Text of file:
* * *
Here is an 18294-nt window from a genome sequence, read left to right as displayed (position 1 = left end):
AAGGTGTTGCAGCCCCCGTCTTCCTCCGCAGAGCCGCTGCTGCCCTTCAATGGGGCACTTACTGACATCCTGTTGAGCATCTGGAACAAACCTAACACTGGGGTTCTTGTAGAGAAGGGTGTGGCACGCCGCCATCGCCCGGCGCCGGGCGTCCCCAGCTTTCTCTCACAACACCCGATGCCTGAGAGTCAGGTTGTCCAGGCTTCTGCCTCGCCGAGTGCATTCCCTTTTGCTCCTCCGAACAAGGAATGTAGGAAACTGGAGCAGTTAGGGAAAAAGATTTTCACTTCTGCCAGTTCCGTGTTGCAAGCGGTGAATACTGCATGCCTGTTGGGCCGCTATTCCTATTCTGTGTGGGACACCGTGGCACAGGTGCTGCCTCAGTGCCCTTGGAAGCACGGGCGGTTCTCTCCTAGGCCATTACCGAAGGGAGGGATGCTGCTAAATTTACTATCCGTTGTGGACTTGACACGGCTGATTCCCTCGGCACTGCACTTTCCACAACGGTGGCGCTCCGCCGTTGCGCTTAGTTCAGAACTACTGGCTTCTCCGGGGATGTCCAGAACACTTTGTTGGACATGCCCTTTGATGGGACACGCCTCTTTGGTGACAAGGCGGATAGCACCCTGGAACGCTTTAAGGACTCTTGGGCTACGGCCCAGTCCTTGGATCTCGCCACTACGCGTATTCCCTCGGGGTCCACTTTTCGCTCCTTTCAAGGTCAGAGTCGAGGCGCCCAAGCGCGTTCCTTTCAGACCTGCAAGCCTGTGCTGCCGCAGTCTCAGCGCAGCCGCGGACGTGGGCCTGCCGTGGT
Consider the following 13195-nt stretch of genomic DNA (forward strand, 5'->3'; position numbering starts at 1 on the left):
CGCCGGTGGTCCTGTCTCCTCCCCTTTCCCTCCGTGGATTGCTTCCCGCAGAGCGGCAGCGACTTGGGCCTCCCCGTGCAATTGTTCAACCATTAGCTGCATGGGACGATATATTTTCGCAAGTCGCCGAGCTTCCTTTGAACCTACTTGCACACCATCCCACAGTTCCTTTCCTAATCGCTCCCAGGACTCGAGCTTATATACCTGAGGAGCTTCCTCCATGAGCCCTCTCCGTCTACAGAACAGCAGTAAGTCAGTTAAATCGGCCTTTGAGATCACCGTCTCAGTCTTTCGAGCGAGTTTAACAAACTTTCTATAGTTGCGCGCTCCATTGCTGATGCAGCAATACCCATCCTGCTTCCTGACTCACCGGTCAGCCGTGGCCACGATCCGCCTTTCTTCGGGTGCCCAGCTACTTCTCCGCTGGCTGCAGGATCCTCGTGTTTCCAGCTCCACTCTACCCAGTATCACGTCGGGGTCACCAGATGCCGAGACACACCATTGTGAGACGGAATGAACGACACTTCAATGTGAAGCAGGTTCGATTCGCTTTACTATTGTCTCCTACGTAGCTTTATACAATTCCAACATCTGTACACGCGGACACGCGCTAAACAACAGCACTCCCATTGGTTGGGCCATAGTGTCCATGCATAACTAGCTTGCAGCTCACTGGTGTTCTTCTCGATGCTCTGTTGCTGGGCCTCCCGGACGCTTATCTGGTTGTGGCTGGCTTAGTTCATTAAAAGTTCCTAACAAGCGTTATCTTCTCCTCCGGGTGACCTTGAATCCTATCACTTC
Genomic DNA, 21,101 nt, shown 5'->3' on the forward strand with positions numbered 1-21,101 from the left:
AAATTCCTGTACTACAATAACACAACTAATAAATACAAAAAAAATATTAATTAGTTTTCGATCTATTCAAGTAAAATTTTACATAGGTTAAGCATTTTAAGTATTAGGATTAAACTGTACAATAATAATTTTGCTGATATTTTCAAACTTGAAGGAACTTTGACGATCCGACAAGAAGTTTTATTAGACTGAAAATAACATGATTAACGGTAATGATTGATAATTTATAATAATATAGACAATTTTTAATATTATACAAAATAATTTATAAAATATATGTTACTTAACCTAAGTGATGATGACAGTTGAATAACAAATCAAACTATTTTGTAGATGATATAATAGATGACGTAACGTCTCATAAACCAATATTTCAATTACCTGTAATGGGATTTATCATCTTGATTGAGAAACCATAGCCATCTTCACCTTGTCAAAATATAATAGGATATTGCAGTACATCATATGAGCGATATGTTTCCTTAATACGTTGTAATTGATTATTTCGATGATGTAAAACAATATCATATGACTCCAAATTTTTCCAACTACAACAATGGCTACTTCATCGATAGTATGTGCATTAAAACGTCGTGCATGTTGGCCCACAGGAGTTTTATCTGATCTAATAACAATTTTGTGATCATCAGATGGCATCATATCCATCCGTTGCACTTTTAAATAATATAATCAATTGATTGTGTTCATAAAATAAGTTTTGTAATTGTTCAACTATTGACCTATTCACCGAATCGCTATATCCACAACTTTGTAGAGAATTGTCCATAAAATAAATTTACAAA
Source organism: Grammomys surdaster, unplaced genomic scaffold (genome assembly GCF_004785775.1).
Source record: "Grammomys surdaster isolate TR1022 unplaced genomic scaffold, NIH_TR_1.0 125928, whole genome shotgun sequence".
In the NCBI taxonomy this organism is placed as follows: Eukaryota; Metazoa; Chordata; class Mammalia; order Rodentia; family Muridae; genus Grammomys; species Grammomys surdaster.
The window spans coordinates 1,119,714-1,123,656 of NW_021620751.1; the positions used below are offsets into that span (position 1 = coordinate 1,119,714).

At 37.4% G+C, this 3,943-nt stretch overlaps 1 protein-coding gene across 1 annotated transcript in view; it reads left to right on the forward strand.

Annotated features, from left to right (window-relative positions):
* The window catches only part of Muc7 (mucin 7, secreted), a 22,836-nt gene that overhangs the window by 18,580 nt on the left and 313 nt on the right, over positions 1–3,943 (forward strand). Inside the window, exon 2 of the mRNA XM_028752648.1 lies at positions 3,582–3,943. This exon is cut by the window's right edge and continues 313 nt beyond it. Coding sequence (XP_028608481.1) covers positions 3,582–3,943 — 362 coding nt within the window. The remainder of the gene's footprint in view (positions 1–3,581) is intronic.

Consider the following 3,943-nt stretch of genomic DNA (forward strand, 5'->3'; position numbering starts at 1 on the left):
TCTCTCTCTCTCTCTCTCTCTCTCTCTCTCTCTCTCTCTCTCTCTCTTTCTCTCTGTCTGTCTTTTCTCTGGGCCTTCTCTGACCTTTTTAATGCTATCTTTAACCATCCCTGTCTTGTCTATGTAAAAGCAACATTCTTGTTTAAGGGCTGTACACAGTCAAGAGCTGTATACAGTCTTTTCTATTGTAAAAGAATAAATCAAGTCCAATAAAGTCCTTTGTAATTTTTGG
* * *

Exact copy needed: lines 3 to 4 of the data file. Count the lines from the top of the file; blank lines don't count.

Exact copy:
Consider the following 13195-nt stretch of genomic DNA (forward strand, 5'->3'; position numbering starts at 1 on the left):
CGCCGGTGGTCCTGTCTCCTCCCCTTTCCCTCCGTGGATTGCTTCCCGCAGAGCGGCAGCGACTTGGGCCTCCCCGTGCAATTGTTCAACCATTAGCTGCATGGGACGATATATTTTCGCAAGTCGCCGAGCTTCCTTTGAACCTACTTGCACACCATCCCACAGTTCCTTTCCTAATCGCTCCCAGGACTCGAGCTTATATACCTGAGGAGCTTCCTCCATGAGCCCTCTCCGTCTACAGAACAGCAGTAAGTCAGTTAAATCGGCCTTTGAGATCACCGTCTCAGTCTTTCGAGCGAGTTTAACAAACTTTCTATAGTTGCGCGCTCCATTGCTGATGCAGCAATACCCATCCTGCTTCCTGACTCACCGGTCAGCCGTGGCCACGATCCGCCTTTCTTCGGGTGCCCAGCTACTTCTCCGCTGGCTGCAGGATCCTCGTGTTTCCAGCTCCACTCTACCCAGTATCACGTCGGGGTCACCAGATGCCGAGACACACCATTGTGAGACGGAATGAACGACACTTCAATGTGAAGCAGGTTCGATTCGCTTTACTATTGTCTCCTACGTAGCTTTATACAATTCCAACATCTGTACACGCGGACACGCGCTAAACAACAGCACTCCCATTGGTTGGGCCATAGTGTCCATGCATAACTAGCTTGCAGCTCACTGGTGTTCTTCTCGATGCTCTGTTGCTGGGCCTCCCGGACGCTTATCTGGTTGTGGCTGGCTTAGTTCATTAAAAGTTCCTAACAAGCGTTATCTTCTCCTCCGGGTGACCTTGAATCCTATCACTTC